104 feffe and sese. Whatever property came into a woman's possession or provided for her was to be brought to the marriage as a dowry.

108 To charge hur then to owtragely. The issue of how a husband should treat his wife is important in the late Middle Ages. A husband/father had the legal right to "correct" the behavior of his wife and children in any way he deemed fit. Harsh chastisement was common as a form of discipline underwritten by the proverb ascribed to Solomon: "Spare the rod and spoil the child." Robert Mannyng of Brunne explains in Handlyng Synne:
Man or womman þat haþ a chyld,
Þat wyþ vnþewes wexyþ wyld,
Þat wyle boþe mysseye and do,
Chastysement behouyþ þar to.
But 3e hem chastyse at 3our myght,
3e falle ellys for hem yn plyght.
Better were þe chyld vnbore
Þan fayle chastysyng & seþen lore.
Þus seyþ þe wys kyng salomoun
To men and wymmen eurychoun:
"Wyle 3e þat 3oure chylder be aferd,
3euyþ hem þe smert ende of þe 3erd
And techeþ hem gode þewes echoun,
3yt dur 3ow breke hem no boun." (Lines 4851-64)

bad manners 










manners 
 
In Stans Puer ad Mensam, Lydgate (Minor Poems, p. 743-44) advises:
In childeris werre now myrthe, not debate,
   In her quarell is no great vyolence;
Now pley, now wepyng, selde in an estate;
   To her pleyntes yeve no gret credence;
   A rod refourmeth al her insolence;
In her corage no rancour doth abyde;
Who spareth the yerde, al vertue set asyde. (Lines 85-91)
120 reyse a smoke. This seems to be an idiomatic expression meaning to make a public complaint.

121-44 Three stanzas on the treatment of wives are bawdlerized or omitted in H and B. The five stanzas on treatment of one's wife in F's version of La (lines 73-112) avoid the topic of disciplining her and rather stress kindness: if she displeases be "softe & faire" (line 103) rather than defaming or shaming her with "vilouns name" (line 98).

131-32 Thogh sche be sirvunt in degree, / In some degre sche fellowe ys. Scriptural edicts established a marital hierarchy that subordinated women and children to fathers/ husbands who legally presided as the head of the household. Scriptural edicts also supported companionate marriage which afforded wives a status commensurate with her husband's, at least in theory.

141 lone awe. This expression, repeated in line 143, links love and fear; awe, meaning "dread" and "terror," also means "reverence" and "veneration." Lone could also be an error for love.

157 fekyll and frele. The mutability of the material world, or in Chaucer's words its "lack of stedfastnesse," is a common theme in medieval thought as expressed earlier in line 51, when the father cautions against "newfangylnes."

160 Hyt faryth but as a cheryfeyre. The cherry fair was a celebration held in orchards during the cherry season. Such an event is alluded to in Sir Cleges when the hero brings a basket of cherries out of season and thus held to be miraculous to the king as a gift. Reference to the occasion appears twice in John Gower's Confessio Amantis (ed. G. C. Macaulay, EETS e.s. 81-82 [London: K. Paul, Trench, Trübner & Co., ltd., 1900-01]) in a discussion of teachers of religion and morality:
Thei prechen ous in audience
That noman schal his soule empeire,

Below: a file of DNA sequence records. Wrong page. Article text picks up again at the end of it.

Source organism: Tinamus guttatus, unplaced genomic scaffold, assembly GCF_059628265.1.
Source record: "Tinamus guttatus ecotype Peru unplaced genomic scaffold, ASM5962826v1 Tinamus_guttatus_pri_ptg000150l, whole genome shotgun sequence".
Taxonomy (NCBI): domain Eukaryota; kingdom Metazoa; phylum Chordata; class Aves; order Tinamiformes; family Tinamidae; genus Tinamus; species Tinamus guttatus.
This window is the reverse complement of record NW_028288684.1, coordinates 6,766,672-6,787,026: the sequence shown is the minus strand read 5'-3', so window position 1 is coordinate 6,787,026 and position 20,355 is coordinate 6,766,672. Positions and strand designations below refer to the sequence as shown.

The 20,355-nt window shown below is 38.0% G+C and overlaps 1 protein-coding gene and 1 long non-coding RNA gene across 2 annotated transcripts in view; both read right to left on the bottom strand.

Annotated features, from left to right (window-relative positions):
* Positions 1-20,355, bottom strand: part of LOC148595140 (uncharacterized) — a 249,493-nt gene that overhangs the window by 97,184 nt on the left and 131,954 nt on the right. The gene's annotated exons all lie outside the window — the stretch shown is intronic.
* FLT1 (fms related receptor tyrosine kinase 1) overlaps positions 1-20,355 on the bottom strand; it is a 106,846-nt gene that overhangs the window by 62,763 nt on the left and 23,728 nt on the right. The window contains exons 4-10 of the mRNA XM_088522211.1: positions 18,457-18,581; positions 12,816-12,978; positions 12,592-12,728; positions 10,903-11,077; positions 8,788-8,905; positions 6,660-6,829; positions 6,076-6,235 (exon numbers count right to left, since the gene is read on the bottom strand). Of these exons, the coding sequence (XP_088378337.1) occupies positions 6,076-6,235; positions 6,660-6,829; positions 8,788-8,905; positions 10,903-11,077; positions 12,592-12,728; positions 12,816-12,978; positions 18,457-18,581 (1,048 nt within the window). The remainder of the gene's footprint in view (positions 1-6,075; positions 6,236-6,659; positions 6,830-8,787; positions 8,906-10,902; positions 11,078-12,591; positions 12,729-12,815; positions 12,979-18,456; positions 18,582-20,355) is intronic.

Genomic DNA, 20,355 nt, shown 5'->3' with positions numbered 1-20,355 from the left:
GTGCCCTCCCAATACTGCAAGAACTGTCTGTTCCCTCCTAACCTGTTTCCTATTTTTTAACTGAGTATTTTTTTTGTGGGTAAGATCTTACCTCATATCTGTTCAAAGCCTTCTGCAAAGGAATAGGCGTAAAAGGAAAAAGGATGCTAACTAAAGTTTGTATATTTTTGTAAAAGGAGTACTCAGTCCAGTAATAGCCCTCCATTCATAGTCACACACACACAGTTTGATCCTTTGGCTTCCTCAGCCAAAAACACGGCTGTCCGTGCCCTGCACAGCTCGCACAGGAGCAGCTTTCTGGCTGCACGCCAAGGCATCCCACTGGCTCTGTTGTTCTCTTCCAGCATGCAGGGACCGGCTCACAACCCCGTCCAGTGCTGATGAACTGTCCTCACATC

For al is bot a chirie feire. (P.452-54)

Somtime I drawe into memoire
Hou sorwe mai noght evere laste;
And so comth hope in ate laste,
What I non other fode knowe.
And that endureth bot a throwe,
Riht as it were a cherie feste. (6.886-91)
165 withowten othe. A conventional expression found in a number of romances and didactic works which emphasize the importance of verbal commitments.

180 ff. There are four lines missing at the end of this stanza. In H the equivalent stanza reads:
   And therfore do thou bi my councelle,
And take ensample of othir men,
How litil her good dooth hem availe
Whanne their be dolven in her den,
And he that was not of hys kyn
Hath his wiif, and al that there is.
Sonne, kepe thee out of deedly synne,
And asaye to gete thee paradiis. (Lines 129-36)
182 The moost thyng that certeyn ys. Fi has The moost certeyn thyng that ys.
 
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Lystenyth all and yeshall here,
How the gode man taght hys sone;
Take gode tente to thys matere,
And fonde to lerne hyt, yf ye conne,
Thys songe by yong men was bygonne,
To make them trysty and stedfaste;
But iarne that ys ofte tyme evell spon,
Evyll hyt cometh owt at the laste.

A wyse man had a feyre chylde,
Was wele of fiftene wyntur age,
That was bothe meke and mylde,
Fayre of body and of vysage,
Gentyl of kynde and of corage.
For he schulde be hys fadurs heyre,
Hys fadur thus in hys langage
Taught hys sone, bothe wele and feyre,

And seyde: "Sone, kepe thys worde in hert,
And thynke theron to thou be deed,
Every day the fyrste werke
Loke thys be done in every stedd:
Fyrste see thy God in forme of bredd,
And serve Hym wele for Hys godenes.
And aftur that, sone, be my redd,
Go to thy worldely besynes.

"Fyrste worschyp thy God on the day,
And, sone, thys schalt thou have to mede:
Skylfully whatso thou pray,
He wyll thee graunt, withowten drede,
And sende thee all that thou haste nede,
As far as mesure longyth to strecche.
Thy lyfe in mesure that thou lede,
And of the remenunt thou ne recche.

"And, sone, thy tonge thou kepe also,
And be not talewyse in no way;
Thyn owen tonge may be thy foo.